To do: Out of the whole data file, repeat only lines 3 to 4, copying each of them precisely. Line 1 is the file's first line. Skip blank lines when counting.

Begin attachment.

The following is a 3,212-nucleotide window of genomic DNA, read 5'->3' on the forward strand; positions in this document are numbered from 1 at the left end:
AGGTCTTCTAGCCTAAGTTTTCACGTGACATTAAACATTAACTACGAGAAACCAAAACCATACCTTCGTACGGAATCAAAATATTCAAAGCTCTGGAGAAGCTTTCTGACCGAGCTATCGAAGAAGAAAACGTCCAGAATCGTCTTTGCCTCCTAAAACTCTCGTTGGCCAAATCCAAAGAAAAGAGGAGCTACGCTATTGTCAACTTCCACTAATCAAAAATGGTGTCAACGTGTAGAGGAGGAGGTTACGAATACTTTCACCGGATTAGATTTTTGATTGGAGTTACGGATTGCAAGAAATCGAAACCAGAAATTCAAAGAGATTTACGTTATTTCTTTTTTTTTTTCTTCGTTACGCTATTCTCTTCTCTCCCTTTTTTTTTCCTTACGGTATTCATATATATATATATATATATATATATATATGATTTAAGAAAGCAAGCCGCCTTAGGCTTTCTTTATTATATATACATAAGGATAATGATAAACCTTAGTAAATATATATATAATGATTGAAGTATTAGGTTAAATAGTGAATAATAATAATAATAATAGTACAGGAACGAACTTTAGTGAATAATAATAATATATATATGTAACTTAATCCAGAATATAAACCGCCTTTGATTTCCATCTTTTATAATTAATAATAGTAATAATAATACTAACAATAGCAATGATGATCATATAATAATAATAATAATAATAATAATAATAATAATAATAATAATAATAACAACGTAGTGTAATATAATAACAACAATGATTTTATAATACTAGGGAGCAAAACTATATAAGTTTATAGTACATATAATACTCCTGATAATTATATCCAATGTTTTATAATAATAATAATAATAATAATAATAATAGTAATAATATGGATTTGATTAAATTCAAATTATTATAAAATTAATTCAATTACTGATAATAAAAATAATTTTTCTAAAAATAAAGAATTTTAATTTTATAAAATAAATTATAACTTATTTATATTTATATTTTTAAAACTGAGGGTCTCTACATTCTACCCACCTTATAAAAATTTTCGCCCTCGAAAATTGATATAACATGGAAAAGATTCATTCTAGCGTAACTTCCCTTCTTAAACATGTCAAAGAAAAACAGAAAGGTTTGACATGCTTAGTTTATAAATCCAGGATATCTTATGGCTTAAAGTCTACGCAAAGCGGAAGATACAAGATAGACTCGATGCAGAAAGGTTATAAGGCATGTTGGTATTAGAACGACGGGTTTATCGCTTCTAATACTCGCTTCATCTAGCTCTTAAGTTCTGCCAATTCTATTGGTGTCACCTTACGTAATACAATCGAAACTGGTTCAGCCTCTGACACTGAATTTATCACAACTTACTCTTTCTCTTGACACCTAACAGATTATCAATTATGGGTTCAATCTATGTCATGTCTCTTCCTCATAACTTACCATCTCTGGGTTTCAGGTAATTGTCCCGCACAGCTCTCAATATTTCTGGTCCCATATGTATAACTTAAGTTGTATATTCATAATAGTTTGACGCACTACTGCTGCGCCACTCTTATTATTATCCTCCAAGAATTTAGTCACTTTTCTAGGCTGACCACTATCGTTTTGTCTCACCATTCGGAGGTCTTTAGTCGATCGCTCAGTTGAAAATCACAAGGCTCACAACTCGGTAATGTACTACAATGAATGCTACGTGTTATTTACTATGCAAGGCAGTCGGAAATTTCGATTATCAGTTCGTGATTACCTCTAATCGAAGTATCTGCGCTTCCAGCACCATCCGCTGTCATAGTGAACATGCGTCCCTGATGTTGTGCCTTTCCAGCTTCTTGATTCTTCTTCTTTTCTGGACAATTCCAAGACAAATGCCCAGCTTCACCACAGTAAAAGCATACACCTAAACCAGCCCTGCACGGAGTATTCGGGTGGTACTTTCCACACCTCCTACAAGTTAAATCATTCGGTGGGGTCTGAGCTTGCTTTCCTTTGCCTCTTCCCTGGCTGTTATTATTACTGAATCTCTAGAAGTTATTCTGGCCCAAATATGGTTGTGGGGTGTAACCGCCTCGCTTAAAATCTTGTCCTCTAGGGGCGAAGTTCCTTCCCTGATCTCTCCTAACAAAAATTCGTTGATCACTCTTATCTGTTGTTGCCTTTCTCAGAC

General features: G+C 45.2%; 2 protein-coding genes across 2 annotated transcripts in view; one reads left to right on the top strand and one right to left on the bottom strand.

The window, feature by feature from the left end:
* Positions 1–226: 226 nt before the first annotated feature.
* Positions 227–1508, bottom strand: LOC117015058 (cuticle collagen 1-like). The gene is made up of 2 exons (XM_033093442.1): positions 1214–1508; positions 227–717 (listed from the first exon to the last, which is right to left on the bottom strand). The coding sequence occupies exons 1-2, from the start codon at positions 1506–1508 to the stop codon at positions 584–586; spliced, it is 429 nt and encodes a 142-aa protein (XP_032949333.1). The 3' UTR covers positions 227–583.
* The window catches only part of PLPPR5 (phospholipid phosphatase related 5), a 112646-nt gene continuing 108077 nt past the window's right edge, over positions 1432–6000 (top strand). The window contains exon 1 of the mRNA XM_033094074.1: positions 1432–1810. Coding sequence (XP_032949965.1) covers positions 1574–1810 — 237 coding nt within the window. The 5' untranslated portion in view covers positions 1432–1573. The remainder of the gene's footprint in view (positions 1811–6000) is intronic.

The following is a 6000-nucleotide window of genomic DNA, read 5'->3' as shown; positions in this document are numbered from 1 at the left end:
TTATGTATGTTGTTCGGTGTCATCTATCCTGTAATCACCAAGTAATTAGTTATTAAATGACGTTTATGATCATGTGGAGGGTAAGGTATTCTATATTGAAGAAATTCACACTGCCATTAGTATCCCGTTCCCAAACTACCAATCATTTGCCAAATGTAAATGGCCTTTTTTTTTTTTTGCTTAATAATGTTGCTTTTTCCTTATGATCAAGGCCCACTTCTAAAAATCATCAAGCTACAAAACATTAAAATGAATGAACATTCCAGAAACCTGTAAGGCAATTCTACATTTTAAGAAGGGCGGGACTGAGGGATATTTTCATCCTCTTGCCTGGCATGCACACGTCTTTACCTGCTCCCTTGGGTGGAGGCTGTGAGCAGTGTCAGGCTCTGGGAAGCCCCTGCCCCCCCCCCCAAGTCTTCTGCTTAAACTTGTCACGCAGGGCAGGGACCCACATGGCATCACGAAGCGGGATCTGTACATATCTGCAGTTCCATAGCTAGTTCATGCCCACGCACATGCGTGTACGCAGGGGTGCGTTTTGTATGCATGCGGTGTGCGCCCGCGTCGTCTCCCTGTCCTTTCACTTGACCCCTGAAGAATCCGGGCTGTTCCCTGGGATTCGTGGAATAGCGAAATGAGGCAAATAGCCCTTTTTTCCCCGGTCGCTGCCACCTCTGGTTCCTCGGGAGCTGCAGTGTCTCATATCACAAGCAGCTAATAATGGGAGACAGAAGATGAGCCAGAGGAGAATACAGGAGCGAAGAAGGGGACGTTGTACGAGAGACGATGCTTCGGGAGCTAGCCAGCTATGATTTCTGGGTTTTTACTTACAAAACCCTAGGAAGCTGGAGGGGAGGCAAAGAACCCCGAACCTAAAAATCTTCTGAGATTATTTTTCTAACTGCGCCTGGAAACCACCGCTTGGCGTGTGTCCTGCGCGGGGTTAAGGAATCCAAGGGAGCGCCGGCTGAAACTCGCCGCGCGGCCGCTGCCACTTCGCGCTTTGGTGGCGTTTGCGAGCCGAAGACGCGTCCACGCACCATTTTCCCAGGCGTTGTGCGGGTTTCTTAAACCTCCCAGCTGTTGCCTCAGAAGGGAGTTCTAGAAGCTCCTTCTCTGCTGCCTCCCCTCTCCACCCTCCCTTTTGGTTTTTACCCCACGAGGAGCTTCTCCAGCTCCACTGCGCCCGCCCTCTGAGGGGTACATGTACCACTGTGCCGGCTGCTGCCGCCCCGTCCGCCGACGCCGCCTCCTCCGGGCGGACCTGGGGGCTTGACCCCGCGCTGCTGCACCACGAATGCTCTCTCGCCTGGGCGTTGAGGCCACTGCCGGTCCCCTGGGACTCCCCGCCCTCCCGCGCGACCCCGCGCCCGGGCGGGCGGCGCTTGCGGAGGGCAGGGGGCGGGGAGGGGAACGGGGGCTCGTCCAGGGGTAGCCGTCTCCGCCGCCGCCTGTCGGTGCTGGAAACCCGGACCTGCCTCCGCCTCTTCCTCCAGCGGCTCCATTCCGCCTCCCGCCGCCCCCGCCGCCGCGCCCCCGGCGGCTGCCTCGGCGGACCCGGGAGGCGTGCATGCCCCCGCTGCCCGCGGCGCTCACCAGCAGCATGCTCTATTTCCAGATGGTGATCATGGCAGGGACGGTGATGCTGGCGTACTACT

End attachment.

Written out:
General features: G+C 45.2%; 2 protein-coding genes across 2 annotated transcripts in view; one reads left to right on the top strand and one right to left on the bottom strand.

The window, feature by feature from the left end: